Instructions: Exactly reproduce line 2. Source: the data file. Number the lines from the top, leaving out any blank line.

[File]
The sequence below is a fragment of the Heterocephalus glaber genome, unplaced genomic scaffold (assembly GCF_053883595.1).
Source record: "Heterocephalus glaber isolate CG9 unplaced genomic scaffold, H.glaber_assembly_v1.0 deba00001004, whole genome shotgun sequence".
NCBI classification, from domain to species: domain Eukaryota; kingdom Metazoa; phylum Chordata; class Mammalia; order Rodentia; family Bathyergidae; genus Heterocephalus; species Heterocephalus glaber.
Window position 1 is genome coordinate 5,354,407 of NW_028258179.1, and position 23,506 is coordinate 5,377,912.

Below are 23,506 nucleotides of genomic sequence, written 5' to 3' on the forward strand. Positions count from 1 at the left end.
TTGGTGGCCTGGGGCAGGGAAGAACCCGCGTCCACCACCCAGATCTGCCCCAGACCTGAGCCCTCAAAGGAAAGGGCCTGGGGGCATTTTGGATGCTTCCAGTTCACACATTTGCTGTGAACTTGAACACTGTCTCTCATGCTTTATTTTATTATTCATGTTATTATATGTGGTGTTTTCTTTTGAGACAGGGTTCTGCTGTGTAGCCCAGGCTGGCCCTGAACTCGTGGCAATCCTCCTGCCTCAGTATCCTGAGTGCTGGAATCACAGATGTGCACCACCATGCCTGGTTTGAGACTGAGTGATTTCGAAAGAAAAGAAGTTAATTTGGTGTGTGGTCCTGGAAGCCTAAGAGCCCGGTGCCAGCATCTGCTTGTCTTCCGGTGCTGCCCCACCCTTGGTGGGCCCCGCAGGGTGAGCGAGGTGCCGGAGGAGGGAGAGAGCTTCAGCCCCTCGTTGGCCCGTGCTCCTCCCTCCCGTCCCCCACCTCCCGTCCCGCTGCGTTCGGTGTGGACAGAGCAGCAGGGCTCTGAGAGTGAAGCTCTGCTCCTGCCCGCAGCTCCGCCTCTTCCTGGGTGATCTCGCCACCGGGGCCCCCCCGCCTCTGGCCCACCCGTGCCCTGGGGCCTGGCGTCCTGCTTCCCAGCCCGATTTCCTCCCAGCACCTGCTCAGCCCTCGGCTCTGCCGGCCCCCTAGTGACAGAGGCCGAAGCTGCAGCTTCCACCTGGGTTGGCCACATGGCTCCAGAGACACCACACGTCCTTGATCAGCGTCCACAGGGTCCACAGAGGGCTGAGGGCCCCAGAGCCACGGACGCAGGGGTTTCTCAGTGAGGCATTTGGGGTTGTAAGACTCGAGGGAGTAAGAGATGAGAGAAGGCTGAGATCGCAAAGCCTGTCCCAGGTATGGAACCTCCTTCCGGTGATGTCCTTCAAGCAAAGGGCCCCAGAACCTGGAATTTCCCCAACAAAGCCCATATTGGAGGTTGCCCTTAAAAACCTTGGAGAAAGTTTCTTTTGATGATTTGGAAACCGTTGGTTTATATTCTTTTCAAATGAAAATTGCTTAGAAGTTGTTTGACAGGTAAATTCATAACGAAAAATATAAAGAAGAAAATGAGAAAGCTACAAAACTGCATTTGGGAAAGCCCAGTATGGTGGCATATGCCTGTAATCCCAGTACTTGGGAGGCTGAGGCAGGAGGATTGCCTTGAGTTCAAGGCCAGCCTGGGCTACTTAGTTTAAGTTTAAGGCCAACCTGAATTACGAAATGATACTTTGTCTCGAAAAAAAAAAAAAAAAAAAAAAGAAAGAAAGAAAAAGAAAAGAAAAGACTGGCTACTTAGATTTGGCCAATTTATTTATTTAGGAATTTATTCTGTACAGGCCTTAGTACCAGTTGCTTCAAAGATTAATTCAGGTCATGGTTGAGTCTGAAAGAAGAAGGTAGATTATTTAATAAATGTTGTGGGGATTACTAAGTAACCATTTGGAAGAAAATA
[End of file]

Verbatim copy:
Source record: "Heterocephalus glaber isolate CG9 unplaced genomic scaffold, H.glaber_assembly_v1.0 deba00001004, whole genome shotgun sequence".